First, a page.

Canada woos Jamaican nurses
Kelvin Henry and his wife, Kimberlee Cole-Henry, are beneficiaries of a Pre-University School nursing programme in Canada, in collaboration with the Ministry of Labour. - Contributed
Kimberlee Cole-Henry and Kelvin Henry, a young Jamaican couple, see a bright future for themselves in Canada through an initiative of the Pre-University School's Canadian Licensed Practical Nursing Programme, in collaboration with the Jamaican and Canadian governments.
Under the programme, they are set to embark on a new life in Alberta later this year, made possible through the local and Canadian administrators of the programme, which grants full immigrant status to participants and their immediate family.
That clause means that Kimberlee, who is registered under the programme, would not have to separate from Kelvin, a United States-trained firefighter.
Albertan administrators were only too happy to snap up Kelvin, who received advanced firefighting training in the US Navy, to fill a significant skills gap in that area in the Canadian province.
"It really is a bit of a fairy tale," said Kimberlee, who praised the programme for giving her the opportunity to work overseas without having to be away from her husband. Kelvin fully agrees, noting that he relished the opportunity to work in his chosen field in a developed country.
Kimberlee is among a pioneering batch of more than 190 practical-nursing students slated to depart in a few months after undergoing a rigorous training course accredited by Norquest College in Alberta in collaboration with the Pre-University School.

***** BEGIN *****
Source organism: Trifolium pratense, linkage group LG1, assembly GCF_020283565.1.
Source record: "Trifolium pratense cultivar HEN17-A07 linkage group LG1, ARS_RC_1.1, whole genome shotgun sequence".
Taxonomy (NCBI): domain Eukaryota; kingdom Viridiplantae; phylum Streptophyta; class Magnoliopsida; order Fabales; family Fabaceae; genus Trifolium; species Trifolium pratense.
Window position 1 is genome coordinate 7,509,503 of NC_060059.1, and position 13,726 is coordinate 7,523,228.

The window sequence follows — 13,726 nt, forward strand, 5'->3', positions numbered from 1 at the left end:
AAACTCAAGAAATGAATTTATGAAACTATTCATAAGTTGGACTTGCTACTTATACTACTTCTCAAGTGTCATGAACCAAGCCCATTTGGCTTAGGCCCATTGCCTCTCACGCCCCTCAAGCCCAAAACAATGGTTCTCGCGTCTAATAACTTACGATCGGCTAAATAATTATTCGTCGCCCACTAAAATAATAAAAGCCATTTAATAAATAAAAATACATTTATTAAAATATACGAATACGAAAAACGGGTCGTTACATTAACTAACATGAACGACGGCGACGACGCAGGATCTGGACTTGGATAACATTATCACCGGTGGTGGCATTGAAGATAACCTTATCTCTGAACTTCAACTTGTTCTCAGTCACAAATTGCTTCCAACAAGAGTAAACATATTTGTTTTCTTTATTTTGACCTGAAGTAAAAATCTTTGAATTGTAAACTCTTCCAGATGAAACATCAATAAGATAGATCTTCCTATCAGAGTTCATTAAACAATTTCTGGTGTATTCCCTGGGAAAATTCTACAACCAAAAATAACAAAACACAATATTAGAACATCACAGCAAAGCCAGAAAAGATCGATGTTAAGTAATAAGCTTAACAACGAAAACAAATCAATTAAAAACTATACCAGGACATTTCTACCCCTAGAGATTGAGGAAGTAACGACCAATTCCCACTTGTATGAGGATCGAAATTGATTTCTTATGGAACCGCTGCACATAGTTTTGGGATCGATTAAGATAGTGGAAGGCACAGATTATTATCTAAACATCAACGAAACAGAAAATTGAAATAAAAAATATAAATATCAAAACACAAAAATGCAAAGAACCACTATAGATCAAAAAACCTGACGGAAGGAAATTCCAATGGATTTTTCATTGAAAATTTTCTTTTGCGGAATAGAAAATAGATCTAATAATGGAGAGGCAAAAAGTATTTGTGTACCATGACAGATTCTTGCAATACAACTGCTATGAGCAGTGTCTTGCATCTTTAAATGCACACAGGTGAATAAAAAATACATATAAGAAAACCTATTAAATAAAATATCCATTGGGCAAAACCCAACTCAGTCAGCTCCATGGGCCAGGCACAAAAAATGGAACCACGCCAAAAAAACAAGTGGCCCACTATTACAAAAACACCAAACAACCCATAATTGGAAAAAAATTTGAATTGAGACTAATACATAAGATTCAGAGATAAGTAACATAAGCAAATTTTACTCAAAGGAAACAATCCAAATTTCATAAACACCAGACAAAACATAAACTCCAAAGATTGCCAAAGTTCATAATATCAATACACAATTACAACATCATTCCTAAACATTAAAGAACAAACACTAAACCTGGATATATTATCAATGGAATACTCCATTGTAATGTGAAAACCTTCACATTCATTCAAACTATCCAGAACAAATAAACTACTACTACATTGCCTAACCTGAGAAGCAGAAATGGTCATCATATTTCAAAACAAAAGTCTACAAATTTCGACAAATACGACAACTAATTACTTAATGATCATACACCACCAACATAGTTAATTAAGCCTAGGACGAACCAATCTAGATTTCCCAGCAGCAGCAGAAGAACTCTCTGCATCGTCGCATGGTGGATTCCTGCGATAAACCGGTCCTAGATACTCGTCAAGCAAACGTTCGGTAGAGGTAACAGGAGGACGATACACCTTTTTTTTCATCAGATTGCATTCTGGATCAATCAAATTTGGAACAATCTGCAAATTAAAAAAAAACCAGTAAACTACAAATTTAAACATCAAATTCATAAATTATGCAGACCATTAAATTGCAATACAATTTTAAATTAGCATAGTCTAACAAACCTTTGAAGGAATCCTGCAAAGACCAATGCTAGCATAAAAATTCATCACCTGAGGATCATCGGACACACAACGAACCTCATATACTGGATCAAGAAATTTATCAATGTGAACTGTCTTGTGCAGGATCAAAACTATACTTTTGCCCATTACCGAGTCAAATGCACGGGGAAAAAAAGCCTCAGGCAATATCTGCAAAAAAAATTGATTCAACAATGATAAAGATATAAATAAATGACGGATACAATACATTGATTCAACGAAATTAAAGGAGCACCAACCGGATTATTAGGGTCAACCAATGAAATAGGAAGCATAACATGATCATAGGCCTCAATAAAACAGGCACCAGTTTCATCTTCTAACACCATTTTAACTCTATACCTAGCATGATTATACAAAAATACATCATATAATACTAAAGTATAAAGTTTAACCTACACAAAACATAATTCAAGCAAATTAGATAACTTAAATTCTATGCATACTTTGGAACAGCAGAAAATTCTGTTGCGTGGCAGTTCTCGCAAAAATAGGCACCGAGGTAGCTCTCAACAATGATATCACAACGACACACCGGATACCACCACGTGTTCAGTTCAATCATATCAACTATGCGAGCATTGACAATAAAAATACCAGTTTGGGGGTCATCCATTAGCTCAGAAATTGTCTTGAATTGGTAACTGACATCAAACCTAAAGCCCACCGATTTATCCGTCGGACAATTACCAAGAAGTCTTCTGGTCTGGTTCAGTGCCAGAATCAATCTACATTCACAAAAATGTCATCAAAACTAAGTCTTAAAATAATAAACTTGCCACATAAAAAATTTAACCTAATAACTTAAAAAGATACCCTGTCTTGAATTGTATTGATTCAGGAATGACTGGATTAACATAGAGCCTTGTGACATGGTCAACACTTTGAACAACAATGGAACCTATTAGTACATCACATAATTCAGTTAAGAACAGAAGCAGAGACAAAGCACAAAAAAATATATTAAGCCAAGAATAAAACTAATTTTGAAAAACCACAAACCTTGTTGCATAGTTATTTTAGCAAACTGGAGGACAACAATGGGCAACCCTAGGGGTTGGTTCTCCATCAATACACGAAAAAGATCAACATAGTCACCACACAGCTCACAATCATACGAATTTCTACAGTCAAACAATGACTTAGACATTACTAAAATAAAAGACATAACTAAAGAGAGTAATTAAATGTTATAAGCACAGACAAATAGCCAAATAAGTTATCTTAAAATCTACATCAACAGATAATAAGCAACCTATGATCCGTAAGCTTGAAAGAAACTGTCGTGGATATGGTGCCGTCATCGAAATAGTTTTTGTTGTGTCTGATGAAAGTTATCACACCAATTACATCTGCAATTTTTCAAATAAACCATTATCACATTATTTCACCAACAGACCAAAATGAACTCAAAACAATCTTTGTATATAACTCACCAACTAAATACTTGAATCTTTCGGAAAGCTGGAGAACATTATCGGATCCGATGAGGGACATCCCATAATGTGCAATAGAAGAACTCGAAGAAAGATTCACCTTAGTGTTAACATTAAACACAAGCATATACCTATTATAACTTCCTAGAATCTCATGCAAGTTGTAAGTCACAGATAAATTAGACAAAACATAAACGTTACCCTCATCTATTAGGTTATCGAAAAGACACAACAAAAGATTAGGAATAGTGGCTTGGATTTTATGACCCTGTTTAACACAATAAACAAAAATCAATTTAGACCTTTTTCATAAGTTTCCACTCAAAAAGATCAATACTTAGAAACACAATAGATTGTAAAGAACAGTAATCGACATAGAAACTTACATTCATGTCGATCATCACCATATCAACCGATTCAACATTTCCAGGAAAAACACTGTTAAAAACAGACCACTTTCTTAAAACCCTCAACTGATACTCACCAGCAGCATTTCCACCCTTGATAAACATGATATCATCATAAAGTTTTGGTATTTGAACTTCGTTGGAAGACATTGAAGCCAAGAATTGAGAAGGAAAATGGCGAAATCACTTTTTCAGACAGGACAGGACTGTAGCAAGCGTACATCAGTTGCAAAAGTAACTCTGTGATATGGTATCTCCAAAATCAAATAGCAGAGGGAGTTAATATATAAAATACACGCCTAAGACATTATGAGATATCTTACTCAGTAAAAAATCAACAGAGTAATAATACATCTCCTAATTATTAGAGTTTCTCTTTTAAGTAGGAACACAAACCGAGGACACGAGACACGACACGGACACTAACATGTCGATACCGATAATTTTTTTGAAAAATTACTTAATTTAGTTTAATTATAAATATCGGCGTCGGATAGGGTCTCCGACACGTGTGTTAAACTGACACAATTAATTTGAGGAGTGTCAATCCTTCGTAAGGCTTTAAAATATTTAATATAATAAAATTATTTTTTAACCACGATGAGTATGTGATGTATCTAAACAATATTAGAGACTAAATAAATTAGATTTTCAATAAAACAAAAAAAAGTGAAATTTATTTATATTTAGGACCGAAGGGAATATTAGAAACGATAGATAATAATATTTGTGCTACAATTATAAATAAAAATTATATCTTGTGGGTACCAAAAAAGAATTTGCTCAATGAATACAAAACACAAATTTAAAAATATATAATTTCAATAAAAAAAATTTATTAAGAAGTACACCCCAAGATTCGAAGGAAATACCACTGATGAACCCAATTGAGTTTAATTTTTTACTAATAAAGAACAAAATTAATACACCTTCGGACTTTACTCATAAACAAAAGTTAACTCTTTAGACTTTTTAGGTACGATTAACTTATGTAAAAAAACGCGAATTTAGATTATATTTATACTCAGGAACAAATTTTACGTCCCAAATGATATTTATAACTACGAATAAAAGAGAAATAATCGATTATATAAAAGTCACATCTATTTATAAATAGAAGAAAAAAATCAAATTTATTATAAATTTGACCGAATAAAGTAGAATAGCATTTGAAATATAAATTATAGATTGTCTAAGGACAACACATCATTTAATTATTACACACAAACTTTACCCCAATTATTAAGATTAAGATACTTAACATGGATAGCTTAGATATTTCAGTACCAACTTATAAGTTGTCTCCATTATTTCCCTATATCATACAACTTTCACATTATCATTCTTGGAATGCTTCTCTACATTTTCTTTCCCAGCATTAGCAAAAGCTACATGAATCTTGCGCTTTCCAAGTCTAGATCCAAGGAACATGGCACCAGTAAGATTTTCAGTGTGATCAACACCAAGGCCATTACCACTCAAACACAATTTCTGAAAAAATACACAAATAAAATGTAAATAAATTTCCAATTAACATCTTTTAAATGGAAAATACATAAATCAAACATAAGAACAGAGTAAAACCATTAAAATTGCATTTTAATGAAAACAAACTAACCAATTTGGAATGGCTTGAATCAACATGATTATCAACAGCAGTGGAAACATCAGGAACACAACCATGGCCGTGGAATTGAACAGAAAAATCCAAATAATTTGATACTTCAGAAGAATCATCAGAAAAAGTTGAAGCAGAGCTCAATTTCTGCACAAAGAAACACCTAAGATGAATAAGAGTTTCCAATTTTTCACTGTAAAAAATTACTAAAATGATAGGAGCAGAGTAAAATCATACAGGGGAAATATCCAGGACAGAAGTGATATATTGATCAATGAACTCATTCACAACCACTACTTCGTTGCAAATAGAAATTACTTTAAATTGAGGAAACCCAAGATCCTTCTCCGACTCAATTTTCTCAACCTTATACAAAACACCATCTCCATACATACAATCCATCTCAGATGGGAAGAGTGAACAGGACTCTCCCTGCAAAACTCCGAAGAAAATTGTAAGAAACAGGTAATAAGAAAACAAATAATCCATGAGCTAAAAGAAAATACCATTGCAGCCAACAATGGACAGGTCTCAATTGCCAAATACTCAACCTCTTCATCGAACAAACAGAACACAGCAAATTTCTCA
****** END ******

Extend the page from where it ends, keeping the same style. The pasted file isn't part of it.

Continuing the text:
The group is drawn from three of the institution's four campuses islandwide - Kingston, Montego Bay and Portmore.
The programme comes on stream at a time when the demand for qualified practical nurses is on the rise in Canada, especially for residential-care type facilities for that country's ageing baby boomers, and dovetails into the Ministry of Labour's drive to find jobs overseas for qualified nationals.
The Pre-University School's 18-month Canadian Licensed Practical Nursing Programme is the first such venture by a local institution.
The course is open to individuals aged 18-49, with a matriculation requirement of three subjects, including English language, human and social biology, and mathematics, at the Caribbean Examinations Council or General Certificate of Education level.